WASHINGTON, June 8 (Reuters) — Two Senate committees assessing security at the U.S. Capitol in light of January's deadly attack recommended giving the Capitol Police chief greater authority on Tuesday and developing plans for rapid response by the Pentagon.
In a statement, U.S. Capitol Police (USCP) welcomed the report and said it had already changed its operations planning to focus on national security, but continued to point to U.S. intelligence failures to warn of the attack.
During the Jan. 6 riot by supporters of then-President Donald Trump, the Pentagon spent hours assessing pleas for help from Capitol Police, the committees found in a bipartisan report. The violence left five dead.
When finally deployed by the Pentagon, D.C. National Guard troops did not arrive at the Capitol until about 5:20 p.m., nearly three hours after they were requested, and by which time the House and Senate chambers had already been declared secure.
The Senate Rules and Homeland Security committees in the report recommended empowering the Capitol Police chief to ask directly for D.C. National Guard help in an emergency. The current procedure requires the chief to get a Capitol Police Board emergency declaration first then Pentagon authorization, though board approval did not happen on Jan. 6.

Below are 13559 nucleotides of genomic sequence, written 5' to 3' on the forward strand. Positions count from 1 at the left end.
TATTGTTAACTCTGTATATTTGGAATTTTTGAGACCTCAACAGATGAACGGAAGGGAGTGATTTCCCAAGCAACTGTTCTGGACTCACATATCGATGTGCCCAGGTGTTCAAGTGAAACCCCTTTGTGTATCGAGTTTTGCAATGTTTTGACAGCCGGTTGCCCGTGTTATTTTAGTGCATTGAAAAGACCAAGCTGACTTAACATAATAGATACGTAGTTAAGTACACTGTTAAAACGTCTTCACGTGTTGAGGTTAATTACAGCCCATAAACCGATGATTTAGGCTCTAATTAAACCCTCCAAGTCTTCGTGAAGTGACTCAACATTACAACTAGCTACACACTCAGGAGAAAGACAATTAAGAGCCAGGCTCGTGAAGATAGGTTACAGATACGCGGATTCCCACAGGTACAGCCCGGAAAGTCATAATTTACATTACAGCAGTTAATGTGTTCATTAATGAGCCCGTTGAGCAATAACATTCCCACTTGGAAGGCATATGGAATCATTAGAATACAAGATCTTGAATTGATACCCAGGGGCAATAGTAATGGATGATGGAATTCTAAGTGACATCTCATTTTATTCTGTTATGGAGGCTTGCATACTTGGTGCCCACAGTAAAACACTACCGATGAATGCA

Sen. Amy Klobuchar, a Democrat who chairs the Rules committee, said she and Republican Sen. Roy Blunt would introduce legislation to make the change.
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A Senate aide said the committees found no evidence of foot-dragging at the White House that delayed the National Guard response.
The 95-page document noted that Trump encouraged his supporters to go to the Capitol. A copy of his speech was appended to the report, but it did not discuss his role.
The committee leaders acknowledged the report confined its focus to intelligence gathering, security preparations and emergency response. It did not explore the motivation for the attack.
The USCP, in its statement, reiterated its stance that it was prepared for a large demonstration but did not know "thousands of rioters were planning to attack," adding improvements were needed in intelligence analysis and distribution, both at the federal level and within its own force.
Gary Peters, a Democrat who chairs the Senate Homeland Security Committee, told reporters the report was not intended to be a substitute for a bipartisan commission that could investigate further.
Late last month, Senate Republicans blocked legislation to set up a bipartisan commission that would have the power to force witnesses, possibly including Trump, to testify under oath about what happened that day. Republican opponents said the Senate committees' probe, as well as ongoing prosecutions, were enough investigation.
The Senate committees said they did not get all the information they had sought from several agencies.
(Reporting by Susan Cornwell, additional reporting by Mark Hosenball, Idrees Ali and Susan Heavey; Editing by Scott Malone, Cynthia Osterman and Bernadette Baum)